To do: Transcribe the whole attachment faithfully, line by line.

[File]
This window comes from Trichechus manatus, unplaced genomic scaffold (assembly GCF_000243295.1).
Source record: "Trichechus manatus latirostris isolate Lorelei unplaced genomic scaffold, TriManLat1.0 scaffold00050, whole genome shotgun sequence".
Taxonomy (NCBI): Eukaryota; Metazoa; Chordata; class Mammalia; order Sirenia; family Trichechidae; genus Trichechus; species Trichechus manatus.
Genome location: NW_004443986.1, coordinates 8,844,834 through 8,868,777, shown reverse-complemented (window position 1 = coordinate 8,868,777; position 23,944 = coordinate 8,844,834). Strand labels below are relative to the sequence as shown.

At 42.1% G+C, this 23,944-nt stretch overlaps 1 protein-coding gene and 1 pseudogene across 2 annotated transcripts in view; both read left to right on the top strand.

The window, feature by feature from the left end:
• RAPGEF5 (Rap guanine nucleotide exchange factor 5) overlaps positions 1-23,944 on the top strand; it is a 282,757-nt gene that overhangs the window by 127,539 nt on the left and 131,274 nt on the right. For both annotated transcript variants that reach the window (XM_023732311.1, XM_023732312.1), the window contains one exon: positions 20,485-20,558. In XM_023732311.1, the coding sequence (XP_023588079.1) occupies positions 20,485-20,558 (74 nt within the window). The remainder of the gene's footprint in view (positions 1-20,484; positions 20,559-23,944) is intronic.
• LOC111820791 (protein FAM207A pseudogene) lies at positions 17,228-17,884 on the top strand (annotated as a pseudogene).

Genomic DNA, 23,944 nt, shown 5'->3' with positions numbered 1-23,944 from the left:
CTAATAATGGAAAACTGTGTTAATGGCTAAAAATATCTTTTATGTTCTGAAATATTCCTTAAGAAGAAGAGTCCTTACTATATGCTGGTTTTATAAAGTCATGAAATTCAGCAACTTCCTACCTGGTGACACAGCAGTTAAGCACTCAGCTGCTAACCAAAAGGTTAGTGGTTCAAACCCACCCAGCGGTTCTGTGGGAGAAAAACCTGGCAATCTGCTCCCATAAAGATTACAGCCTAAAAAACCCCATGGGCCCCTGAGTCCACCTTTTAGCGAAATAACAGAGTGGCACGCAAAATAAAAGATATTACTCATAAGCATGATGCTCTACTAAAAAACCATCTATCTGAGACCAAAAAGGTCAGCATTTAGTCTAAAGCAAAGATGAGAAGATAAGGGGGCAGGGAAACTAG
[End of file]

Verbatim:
This window comes from Trichechus manatus, unplaced genomic scaffold (assembly GCF_000243295.1).
Source record: "Trichechus manatus latirostris isolate Lorelei unplaced genomic scaffold, TriManLat1.0 scaffold00050, whole genome shotgun sequence".
Taxonomy (NCBI): Eukaryota; Metazoa; Chordata; class Mammalia; order Sirenia; family Trichechidae; genus Trichechus; species Trichechus manatus.
Genome location: NW_004443986.1, coordinates 8,844,834 through 8,868,777, shown reverse-complemented (window position 1 = coordinate 8,868,777; position 23,944 = coordinate 8,844,834). Strand labels below are relative to the sequence as shown.

At 42.1% G+C, this 23,944-nt stretch overlaps 1 protein-coding gene and 1 pseudogene across 2 annotated transcripts in view; both read left to right on the top strand.

The window, feature by feature from the left end:
• RAPGEF5 (Rap guanine nucleotide exchange factor 5) overlaps positions 1-23,944 on the top strand; it is a 282,757-nt gene that overhangs the window by 127,539 nt on the left and 131,274 nt on the right. For both annotated transcript variants that reach the window (XM_023732311.1, XM_023732312.1), the window contains one exon: positions 20,485-20,558. In XM_023732311.1, the coding sequence (XP_023588079.1) occupies positions 20,485-20,558 (74 nt within the window). The remainder of the gene's footprint in view (positions 1-20,484; positions 20,559-23,944) is intronic.
• LOC111820791 (protein FAM207A pseudogene) lies at positions 17,228-17,884 on the top strand (annotated as a pseudogene).

Genomic DNA, 23,944 nt, shown 5'->3' with positions numbered 1-23,944 from the left:
CTAATAATGGAAAACTGTGTTAATGGCTAAAAATATCTTTTATGTTCTGAAATATTCCTTAAGAAGAAGAGTCCTTACTATATGCTGGTTTTATAAAGTCATGAAATTCAGCAACTTCCTACCTGGTGACACAGCAGTTAAGCACTCAGCTGCTAACCAAAAGGTTAGTGGTTCAAACCCACCCAGCGGTTCTGTGGGAGAAAAACCTGGCAATCTGCTCCCATAAAGATTACAGCCTAAAAAACCCCATGGGCCCCTGAGTCCACCTTTTAGCGAAATAACAGAGTGGCACGCAAAATAAAAGATATTACTCATAAGCATGATGCTCTACTAAAAAACCATCTATCTGAGACCAAAAAGGTCAGCATTTAGTCTAAAGCAAAGATGAGAAGATAAGGGGGCAGGGAAACTAG